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Monday, 10 November 2008


"Carnegie Hall officials told New York Magazine that they want to renovate the studios to make way for offices and classrooms for young musicians."

Not knowing the situation in detail it's probably not right to pass judgement, but I'd be concerned about the historical structure itself as well as the tenants.

For example, are these offices needed for the hall's operation, or are they to be rental offices that will generate income? Same question about the classrooms. And are there any other plans? A shopping mall and theme park, for instance?

Too little information, but my gut reaction is to throw my fist in the air and yell "Let her stay!"

Mike, I read about it in UK newspapers, could not quite believe it, the proceeds of greed have been splattered all over the world's news and her in a microprism of irationality the same thing happens! It was also reported that she had asked for $10 million to facilitate her leaving. More strength to her if the report is correct! Any idea of who is trying to get her out?

Dumb, very dumb. Let the lady stay. Who in the company came up with this "bright" idea?

... but she'll leave for $10MM. I think we've established what's going on here ... we're just haggling over price.

In France it's impossible to force someone leave his home if he's more than 65 years old. I don't think that we need laws for everything, but in this strange period, the meaning of "let do" is "let the big sharks eat the small fish".


Agreed, but how is she looking after herself and the space that she is occupying; is there a fire hazard, are there rats and mice as roommates? Many questions should be reviewed before jumping to conclusions. If she is capable of looking after everything then find someone from the Pierre to pay, otherwise ---?

Dear old Dale Carnegie himself would certainly be disgusted at such a suggestion. Those who manage this great traditional institution would do well to read about the man who gave his name to it and his teachings on treating others with respect.

Come on, she's only saying $10 million because she knows they won't give it to her. I say let her stay, obviously.

This story deserved better photography coverage. It looks like they just sent a reporter with a digital point-and-shoot!

"Dear old Dale Carnegie himself..."

Ha! I hear he liked to encourage the study of melons, too.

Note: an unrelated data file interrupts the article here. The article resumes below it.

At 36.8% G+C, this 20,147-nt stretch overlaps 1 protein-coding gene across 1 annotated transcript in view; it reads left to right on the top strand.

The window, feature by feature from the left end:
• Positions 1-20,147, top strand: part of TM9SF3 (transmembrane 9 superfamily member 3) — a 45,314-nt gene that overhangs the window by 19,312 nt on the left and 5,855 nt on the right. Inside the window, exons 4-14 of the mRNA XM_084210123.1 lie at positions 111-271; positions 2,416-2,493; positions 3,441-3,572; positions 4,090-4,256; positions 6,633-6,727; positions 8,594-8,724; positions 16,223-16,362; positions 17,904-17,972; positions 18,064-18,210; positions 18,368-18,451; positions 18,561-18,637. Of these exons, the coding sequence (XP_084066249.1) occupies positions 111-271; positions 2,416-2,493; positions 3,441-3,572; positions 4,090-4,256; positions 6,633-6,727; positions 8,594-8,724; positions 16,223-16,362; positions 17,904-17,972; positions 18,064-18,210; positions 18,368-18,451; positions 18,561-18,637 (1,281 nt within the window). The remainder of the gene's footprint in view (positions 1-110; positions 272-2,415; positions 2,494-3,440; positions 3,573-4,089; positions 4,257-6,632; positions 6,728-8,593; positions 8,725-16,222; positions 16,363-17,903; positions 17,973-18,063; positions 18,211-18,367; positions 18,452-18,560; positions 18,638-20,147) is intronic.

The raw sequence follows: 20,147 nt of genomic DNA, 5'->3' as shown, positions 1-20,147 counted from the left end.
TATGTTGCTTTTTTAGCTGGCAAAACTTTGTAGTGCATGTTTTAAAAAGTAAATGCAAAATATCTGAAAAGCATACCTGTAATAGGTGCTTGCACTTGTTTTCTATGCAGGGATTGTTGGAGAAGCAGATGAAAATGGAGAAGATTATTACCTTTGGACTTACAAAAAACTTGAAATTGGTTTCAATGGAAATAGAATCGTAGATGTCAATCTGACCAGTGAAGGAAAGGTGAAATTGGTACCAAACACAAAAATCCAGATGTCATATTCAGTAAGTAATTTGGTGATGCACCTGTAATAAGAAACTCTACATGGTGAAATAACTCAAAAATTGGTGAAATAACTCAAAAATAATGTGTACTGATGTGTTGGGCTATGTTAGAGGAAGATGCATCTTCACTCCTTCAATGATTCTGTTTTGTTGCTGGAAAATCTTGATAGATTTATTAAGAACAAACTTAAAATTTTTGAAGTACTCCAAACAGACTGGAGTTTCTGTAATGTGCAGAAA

Mike J.

Dale Carnegie? ... Stop, you're killing me.

Dale Carnegie indeed... This incident seems to be right in line with Andrew Carnegie's legacy as a robber baron.

I can't fault Carnegie Hall for wanting to make more efficient/profitable use of the space they own (and I personally think rent control is an abomination). But tossing out a 97 year old lady is just plain dumb on so many levels.

Wouldn't it make more sense to strike some kind of deal that would give her a place to live, and maybe allow the Hall to display her amazing life's work?

(As for ol' Andrew Carnegie, he was certainly no saint, but he wasn't that bad, overall. And of course his vast philanthropic legacy was only possible because he was so very tight with his money. Impoverished philanthropists don't get very far.)


Can you tell me what's going on with her lens? The cable release seems to be welded to the lens board, and there's sort of a lopsided ... thing (aperture?) behind the lens glass.

The only view cameras I've ever used are a Sinar-F and a Sinar-P; I am guessing that her camera will make perfect sense to anybody familiar with older equipment.



I'm not an expert, but I believe it's a Packard shutter, which is activated by air pressure from a rubber bulb which is what she's holding in her hand. Hopefully a real expert will chime in here with better information if I'm wrong.

Mike J.

Sure looks like a Packard.

Turns out the company is still in business:

More detail here:

In the photo on this website, the hose nipple is visible below to the left of the hole in the lensboard.

Indeed, it's most likely a Packard shutter. There have been other behind-the-lens shutters, but Packards are the most common.

I need better upholstery on my darkcloth.

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